Ann Voskamp on the fire of depression

Ann Voskamp on the fire of depression April 12, 2013

“Have mercy on those who doubt; save others by snatching them from the fire” (Jude 1:22-23).

Today I want to share an excerpt from one more article before returning to my own posts on this subject after the Weekend. This one is from Ann Voskamp. If you would like to find some more material, Ed Stetzer has a post collecting some of what has been written in the past week on mental illness. I’m praying all this outpouring of writing about this subject which has been a taboo in many churches will not just be a short-term response to tragedy but represent a major shift. Here is best-selling Christian author Ann’s contribution to the conversation:

We could tell you what we know.

That — depression is like a room engulfed in flames and you can’t breathe for the sooty smoke smothering you limp — and suicide is deciding there is no way but to jump straight out of the burning building.

That when the unseen scorch on the inside finally sears intolerably hot – you think a desperate lunge from the flames and the land of the living seems the lesser of two unbearables.

That’s what you’re thinking — that if you’d do yourself in, you’d be doing everyone a favor.

I had planned mine for a Friday.

That come that Friday the flames would be licking right up the the strain of my throat. You don’t try to kill yourself because death’s appealing — but because life’s agonizing. We don’t want to die. But we can’t stand to be devoured.

So I made this plan. And I wrote this note.

And I remember the wild agony of no way out and how the stars looked, endless and forever, and your mind can feel like it’s burning up at all the edges and there’s never going to be any way to stop the flame. Don’t bother telling us not to jump unless you’ve felt the heat, unless you bear the scars of the singe.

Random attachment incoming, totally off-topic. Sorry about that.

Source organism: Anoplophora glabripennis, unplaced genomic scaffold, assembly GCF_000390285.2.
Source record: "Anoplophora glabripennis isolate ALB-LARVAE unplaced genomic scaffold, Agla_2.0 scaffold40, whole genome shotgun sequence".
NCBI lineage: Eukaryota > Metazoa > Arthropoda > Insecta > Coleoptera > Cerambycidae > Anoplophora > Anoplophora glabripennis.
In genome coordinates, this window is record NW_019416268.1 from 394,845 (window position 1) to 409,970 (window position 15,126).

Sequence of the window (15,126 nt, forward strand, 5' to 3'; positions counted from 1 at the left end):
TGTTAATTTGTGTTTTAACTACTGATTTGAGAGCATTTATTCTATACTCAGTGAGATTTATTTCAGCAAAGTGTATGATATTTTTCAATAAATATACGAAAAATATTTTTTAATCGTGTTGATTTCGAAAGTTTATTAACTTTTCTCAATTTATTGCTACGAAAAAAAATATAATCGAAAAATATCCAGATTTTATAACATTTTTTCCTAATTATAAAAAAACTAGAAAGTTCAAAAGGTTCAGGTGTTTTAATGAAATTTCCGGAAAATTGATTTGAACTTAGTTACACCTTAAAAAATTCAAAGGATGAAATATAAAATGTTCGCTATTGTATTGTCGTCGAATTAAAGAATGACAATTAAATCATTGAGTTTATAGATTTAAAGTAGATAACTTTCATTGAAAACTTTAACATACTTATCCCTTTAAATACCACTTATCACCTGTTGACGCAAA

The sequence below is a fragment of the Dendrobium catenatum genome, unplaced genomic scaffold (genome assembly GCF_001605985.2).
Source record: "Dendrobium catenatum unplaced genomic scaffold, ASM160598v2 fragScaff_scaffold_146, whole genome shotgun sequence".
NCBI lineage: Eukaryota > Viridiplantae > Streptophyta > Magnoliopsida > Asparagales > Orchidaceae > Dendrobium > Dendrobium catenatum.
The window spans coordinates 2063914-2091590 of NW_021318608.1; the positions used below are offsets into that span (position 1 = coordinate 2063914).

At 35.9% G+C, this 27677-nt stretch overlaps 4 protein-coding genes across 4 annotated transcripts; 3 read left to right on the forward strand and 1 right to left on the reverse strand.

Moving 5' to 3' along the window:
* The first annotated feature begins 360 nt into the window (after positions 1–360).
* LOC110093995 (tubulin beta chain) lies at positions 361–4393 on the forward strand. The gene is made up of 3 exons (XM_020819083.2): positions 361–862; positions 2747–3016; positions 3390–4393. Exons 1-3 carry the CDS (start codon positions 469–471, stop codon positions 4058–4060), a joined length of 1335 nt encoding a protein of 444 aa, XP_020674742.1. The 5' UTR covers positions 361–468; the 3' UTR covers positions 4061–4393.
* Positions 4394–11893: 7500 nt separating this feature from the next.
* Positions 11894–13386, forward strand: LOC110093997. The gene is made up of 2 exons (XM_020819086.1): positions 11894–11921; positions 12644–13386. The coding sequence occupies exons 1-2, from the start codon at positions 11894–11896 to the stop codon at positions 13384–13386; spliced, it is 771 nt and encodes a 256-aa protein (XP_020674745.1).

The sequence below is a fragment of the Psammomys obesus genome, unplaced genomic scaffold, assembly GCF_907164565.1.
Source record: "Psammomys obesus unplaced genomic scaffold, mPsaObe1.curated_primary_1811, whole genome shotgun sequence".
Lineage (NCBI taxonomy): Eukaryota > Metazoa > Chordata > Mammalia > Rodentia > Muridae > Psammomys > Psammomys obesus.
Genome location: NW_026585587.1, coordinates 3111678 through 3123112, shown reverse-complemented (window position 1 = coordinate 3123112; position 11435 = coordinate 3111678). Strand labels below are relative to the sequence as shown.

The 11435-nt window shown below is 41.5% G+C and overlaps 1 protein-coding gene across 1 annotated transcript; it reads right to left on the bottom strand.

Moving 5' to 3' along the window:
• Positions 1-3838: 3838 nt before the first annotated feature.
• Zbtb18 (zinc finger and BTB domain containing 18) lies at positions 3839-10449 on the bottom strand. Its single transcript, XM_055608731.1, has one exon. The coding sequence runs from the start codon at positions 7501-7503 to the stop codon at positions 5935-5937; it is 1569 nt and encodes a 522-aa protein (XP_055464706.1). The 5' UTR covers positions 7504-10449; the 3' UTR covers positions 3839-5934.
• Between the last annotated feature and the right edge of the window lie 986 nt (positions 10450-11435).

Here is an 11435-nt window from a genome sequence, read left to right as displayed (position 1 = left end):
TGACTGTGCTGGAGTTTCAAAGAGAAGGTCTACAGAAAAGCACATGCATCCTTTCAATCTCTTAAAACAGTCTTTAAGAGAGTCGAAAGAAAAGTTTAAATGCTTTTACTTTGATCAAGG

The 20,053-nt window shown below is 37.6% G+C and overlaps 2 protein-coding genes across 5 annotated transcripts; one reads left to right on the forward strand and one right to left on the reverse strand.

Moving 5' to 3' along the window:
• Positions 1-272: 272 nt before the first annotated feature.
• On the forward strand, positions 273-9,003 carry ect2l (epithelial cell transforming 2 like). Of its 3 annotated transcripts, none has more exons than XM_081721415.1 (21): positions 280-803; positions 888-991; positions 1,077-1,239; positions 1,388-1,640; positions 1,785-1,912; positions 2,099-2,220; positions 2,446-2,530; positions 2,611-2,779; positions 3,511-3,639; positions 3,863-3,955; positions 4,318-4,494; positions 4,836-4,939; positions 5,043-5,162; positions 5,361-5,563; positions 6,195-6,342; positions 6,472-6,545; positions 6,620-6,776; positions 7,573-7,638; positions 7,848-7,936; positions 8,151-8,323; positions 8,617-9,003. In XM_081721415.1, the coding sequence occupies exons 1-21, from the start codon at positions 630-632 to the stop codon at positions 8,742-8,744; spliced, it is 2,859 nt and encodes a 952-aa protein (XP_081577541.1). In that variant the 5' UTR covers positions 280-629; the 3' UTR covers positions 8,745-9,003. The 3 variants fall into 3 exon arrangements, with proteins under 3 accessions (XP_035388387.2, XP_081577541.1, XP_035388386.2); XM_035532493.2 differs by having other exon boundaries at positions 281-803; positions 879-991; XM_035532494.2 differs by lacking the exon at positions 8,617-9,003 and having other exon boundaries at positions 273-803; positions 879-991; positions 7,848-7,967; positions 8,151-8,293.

Don’t only turn up the praise songs but turn to Lamentations and Job and be a place of lament and tenderly unveil the God who does just that — who wears the scars of the singe. A God who bares His scars and reaches through the fire to grab us, “Come — Escape into Me.”

Read more at A Holy Experience – What Christians Need to Know about Mental Health.

Ann also wrote a follow-up to this article which quotes the verse from Jude I started this post with.

"Why keep arguing and stirring up controversy? Get Jesus and learn what the most important ..."

Rachel Held Evans is with Jesus
"God’s love never fails. Psalms 118 and 136. If you only learn one verse from ..."

Rachel Held Evans is with Jesus
"It is God who condemned practices like homosexuality and abortion, not me. And these things ..."

Rachel Held Evans is with Jesus
"Why can't hate-filled hypocrites like you read? It's like some kind of mental block. You ..."

Rachel Held Evans is with Jesus

Browse Our Archives

Follow Us!


TRENDING AT PATHEOS Evangelical
What Are Your Thoughts?leave a comment
  • That….was strong. That’s a language that is only spoken by those who have been in that choking, frantic place and it’s such a comfort to others who have been there – just to find that someone knows what it’s like and has found rescue.

  • I had been there a few times in my life. And one day God made me aware of the very moment I went from despondency into real deep depression. God taught me how to back-track my thoughts one by one and write them down. Then I took the list of worries and made a decision on each. Some I could handle at once, others I put a date for the next week on which I would attend it, and others I just confessed as sin and accepted God’s forgiveness and, with the power of the Holy Spirit blocked the enemy every time he reminded me of such failures. Since that time I immediately do something physical, like making a cup of tea the moment I become aware of serious depression, and follow the road of back-tracking and managing my depression that way. This works for me. I thank God that I have not yet been to the point of trying to take my life again. The more consistent I handle my bouts of depression, that the steep hill out of depression is leveling out. Praise God!